In recent months, scarcely a week has gone by without a profits warning at one of Britain's leading textile producers, generally accompanied by large scale job cuts. Courtauld Textiles announced a further 1,200 yesterday, bringing the total in the industry to more than 2,000 this month alone. There are reports of up to 60,000 textile jobs going over the next two years as the industry slides into the abyss.
Some of the reasons for the demise have been well chronicled; the strong pound and weakening consumer demand at home have been like a hammer blow to the industry. Added to this is the relatively recent phenomenon of mighty Marks & Spencer changing its buying patterns.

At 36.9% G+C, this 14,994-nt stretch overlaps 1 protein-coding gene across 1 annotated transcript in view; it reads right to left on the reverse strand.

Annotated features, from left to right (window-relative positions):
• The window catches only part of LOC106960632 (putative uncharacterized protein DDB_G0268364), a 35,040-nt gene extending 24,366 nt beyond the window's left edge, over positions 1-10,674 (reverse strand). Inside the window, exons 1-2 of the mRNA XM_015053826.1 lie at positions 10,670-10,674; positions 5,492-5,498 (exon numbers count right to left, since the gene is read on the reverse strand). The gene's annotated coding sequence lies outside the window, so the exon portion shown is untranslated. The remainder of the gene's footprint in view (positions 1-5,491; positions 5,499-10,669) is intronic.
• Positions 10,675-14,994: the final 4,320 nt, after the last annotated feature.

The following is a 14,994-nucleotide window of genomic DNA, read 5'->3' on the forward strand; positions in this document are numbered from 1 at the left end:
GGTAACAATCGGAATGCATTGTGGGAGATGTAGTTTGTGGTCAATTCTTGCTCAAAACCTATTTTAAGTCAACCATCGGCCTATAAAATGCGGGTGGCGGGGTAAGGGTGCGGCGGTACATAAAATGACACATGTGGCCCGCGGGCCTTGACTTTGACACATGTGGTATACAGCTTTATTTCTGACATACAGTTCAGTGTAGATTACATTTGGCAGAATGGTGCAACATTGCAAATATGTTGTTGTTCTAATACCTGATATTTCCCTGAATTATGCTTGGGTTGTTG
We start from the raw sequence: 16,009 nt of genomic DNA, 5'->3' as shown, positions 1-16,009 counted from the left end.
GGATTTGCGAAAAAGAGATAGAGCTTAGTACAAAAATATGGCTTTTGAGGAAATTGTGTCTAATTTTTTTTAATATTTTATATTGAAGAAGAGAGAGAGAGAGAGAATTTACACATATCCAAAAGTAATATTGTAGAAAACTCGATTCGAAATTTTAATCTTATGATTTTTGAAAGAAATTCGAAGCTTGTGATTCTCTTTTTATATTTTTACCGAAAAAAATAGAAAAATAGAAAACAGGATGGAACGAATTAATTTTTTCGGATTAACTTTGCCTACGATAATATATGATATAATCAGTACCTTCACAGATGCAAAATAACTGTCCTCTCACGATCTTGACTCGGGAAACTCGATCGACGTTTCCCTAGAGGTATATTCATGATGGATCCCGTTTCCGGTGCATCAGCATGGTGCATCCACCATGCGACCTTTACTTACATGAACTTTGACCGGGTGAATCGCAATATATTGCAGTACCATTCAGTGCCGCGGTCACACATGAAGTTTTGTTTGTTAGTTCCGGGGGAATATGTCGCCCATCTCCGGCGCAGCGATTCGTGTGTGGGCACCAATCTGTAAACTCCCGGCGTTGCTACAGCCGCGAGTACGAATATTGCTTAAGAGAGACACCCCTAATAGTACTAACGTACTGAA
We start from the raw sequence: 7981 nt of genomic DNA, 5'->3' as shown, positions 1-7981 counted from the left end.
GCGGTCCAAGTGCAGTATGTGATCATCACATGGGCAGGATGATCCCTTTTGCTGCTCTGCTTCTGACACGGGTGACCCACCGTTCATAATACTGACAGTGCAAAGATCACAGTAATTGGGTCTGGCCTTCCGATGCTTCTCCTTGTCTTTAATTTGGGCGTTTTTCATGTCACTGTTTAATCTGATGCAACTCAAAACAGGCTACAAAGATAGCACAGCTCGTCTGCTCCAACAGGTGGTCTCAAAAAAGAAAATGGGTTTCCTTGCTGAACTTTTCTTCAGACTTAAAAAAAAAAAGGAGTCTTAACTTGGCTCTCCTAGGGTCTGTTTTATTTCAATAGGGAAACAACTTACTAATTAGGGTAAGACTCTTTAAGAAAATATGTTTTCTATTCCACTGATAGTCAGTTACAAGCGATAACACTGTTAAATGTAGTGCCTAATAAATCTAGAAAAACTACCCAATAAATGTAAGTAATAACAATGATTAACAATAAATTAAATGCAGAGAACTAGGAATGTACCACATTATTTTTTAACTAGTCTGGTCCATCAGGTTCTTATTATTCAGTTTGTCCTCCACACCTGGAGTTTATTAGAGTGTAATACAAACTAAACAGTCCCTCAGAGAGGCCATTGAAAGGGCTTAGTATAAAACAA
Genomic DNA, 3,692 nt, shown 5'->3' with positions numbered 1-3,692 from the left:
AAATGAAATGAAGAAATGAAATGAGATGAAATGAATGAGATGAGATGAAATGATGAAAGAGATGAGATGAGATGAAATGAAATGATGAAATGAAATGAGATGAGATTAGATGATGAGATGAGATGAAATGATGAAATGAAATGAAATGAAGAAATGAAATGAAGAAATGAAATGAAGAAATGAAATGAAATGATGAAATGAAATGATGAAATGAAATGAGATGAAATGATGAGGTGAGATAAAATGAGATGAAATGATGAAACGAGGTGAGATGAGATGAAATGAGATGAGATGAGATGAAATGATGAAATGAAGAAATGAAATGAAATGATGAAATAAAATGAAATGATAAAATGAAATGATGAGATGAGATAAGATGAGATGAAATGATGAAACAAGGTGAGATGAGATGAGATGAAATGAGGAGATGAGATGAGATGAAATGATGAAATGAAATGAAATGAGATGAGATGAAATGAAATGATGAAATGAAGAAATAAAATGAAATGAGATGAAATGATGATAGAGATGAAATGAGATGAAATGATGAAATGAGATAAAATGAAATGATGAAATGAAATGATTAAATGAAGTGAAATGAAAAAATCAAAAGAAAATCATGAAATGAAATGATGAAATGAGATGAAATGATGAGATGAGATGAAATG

M&S's power in the UK textile sector cannot be under-estimated. It still buys 70 per cent of all its goods (including non-textiles ) from the UK. Last year it bought pounds 5.7bn worth of UK textiles, accounting for a third of the industry's output. So when the giant of Baker Street sneezes, the sector cannot help catching a cold.
When M&S called its major textiles suppliers together for a crunch meeting in September, the writing was on the wall. M&S wanted its suppliers to cut costs, and for most of those present, that meant shifting more manufacturing to cheaper countries like Morocco, Turkey and the Far East. The slump in sales at M&S since then and the appointment of a new chief executive under pressure to implement change, will accelerate the process.
Britain may still be among the world's best when it comes to street fashion and dainty lace. But sadly, it looks like the rest of the sector will be applying for its passport before the century is out.